Recent years have seen the largest, most destructive wildfires on record in California. Accompanying these extreme events have been extreme levels of evaporative demand—the degree to which the atmosphere “wants” to evaporate water from plants and the ground, regardless of how much water is available.
A new analysis of global climate model simulations by McEvoy et al. suggests that evaporative demand will increase in California and Nevada through the end of the century, driving increased risk of more extreme wildfires and drought.
High evaporative demand—a “thirstier” atmosphere—can boost wildfire danger by drying out vegetation and making it more flammable. Previous research has explored how climate change will affect fire risk in the California-Nevada region, but the specific influences of future changes in evaporative demand have been unclear.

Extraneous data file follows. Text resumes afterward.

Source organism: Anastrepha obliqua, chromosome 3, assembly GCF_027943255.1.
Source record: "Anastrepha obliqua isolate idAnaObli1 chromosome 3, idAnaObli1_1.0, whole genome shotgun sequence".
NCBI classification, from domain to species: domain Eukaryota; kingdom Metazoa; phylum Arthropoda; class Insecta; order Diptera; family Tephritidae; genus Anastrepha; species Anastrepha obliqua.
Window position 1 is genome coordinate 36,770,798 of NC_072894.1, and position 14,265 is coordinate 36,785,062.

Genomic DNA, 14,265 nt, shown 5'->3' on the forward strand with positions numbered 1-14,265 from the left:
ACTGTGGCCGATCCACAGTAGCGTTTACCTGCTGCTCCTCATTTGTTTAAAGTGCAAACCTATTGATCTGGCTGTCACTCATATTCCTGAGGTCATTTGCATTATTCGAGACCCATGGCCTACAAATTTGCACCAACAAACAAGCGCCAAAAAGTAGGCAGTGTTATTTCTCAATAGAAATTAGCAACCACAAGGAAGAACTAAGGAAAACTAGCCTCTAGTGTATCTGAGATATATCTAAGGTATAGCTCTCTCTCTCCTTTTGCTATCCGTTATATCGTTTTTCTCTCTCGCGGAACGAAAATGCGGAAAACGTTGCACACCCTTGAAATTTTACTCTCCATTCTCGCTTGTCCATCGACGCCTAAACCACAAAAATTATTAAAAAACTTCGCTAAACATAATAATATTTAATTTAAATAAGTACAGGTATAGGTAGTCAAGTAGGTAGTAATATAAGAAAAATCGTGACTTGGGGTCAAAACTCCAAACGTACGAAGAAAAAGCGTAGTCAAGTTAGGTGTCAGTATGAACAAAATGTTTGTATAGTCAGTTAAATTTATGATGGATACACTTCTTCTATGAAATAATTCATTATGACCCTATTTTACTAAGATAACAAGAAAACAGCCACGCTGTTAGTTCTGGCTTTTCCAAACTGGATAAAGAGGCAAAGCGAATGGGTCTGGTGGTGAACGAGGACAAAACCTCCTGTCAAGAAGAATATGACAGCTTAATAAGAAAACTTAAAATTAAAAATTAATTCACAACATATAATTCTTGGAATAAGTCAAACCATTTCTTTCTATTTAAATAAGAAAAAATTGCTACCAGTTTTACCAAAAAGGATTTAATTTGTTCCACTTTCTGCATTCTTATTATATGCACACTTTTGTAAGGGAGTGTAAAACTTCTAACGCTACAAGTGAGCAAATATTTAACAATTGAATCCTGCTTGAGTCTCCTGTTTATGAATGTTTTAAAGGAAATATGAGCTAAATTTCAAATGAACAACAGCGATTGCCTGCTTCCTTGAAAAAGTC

The researchers used a tool called the Evaporative Demand Drought Index to explore short-term (2-week) changes in evaporative demand that could affect fire risk. They also used the tool to examine longer-term changes in evaporative conditions that could help drive multiyear droughts.
The analysis predicts that by the end of this century, short-term extremes in evaporative demand in the California-Nevada region will become 6–10 times more common during summer and 4–6 times more common during autumn. This increase—driven primarily by rising air temperatures spurred by climate change—will significantly boost the risk of extreme wildfires. The researchers also show that the likelihood of extreme multiyear droughts will increase, potentially posing threats to water supplies in the region.
These new findings could help inform development of long-term strategies for wildfire and water resource management in California and Nevada. (Earth’s Future, https://doi.org/10.1029/2020EF001736, 2020)
—Sarah Stanley, Freelance Writer